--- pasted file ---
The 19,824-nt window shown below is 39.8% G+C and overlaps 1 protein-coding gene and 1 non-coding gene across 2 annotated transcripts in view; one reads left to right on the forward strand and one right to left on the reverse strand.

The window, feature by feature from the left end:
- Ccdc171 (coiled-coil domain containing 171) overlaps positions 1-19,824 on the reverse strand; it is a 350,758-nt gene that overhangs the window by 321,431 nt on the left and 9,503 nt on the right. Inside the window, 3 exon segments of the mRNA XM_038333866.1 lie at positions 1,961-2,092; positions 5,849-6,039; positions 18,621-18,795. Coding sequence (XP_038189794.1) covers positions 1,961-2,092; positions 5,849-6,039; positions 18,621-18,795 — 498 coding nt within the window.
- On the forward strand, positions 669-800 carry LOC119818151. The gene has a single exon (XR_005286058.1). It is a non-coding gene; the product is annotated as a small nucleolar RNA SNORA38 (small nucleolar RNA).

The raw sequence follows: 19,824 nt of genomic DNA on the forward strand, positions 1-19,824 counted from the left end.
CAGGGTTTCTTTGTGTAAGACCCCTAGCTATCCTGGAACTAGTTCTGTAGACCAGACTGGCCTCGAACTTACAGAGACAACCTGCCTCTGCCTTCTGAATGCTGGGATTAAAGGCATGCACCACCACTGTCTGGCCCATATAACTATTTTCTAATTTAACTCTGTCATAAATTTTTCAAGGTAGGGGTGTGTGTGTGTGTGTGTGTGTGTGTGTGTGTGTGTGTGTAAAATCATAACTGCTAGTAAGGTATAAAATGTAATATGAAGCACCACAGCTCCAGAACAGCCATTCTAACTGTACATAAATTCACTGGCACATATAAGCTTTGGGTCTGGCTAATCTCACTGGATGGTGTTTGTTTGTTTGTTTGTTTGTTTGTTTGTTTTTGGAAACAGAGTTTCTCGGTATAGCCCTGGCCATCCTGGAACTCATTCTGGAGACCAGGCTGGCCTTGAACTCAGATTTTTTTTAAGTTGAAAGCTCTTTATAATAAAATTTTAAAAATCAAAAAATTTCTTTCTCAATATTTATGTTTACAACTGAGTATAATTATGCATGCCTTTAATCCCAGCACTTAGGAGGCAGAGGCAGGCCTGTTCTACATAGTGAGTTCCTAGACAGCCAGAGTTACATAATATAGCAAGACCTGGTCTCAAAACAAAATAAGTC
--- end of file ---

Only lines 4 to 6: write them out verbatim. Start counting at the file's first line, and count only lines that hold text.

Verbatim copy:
- On the forward strand, positions 669-800 carry LOC119818151. The gene has a single exon (XR_005286058.1). It is a non-coding gene; the product is annotated as a small nucleolar RNA SNORA38 (small nucleolar RNA).

The raw sequence follows: 19,824 nt of genomic DNA on the forward strand, positions 1-19,824 counted from the left end.
CAGGGTTTCTTTGTGTAAGACCCCTAGCTATCCTGGAACTAGTTCTGTAGACCAGACTGGCCTCGAACTTACAGAGACAACCTGCCTCTGCCTTCTGAATGCTGGGATTAAAGGCATGCACCACCACTGTCTGGCCCATATAACTATTTTCTAATTTAACTCTGTCATAAATTTTTCAAGGTAGGGGTGTGTGTGTGTGTGTGTGTGTGTGTGTGTGTGTGTGTGTAAAATCATAACTGCTAGTAAGGTATAAAATGTAATATGAAGCACCACAGCTCCAGAACAGCCATTCTAACTGTACATAAATTCACTGGCACATATAAGCTTTGGGTCTGGCTAATCTCACTGGATGGTGTTTGTTTGTTTGTTTGTTTGTTTGTTTGTTTTTGGAAACAGAGTTTCTCGGTATAGCCCTGGCCATCCTGGAACTCATTCTGGAGACCAGGCTGGCCTTGAACTCAGATTTTTTTTAAGTTGAAAGCTCTTTATAATAAAATTTTAAAAATCAAAAAATTTCTTTCTCAATATTTATGTTTACAACTGAGTATAATTATGCATGCCTTTAATCCCAGCACTTAGGAGGCAGAGGCAGGCCTGTTCTACATAGTGAGTTCCTAGACAGCCAGAGTTACATAATATAGCAAGACCTGGTCTCAAAACAAAATAAGTC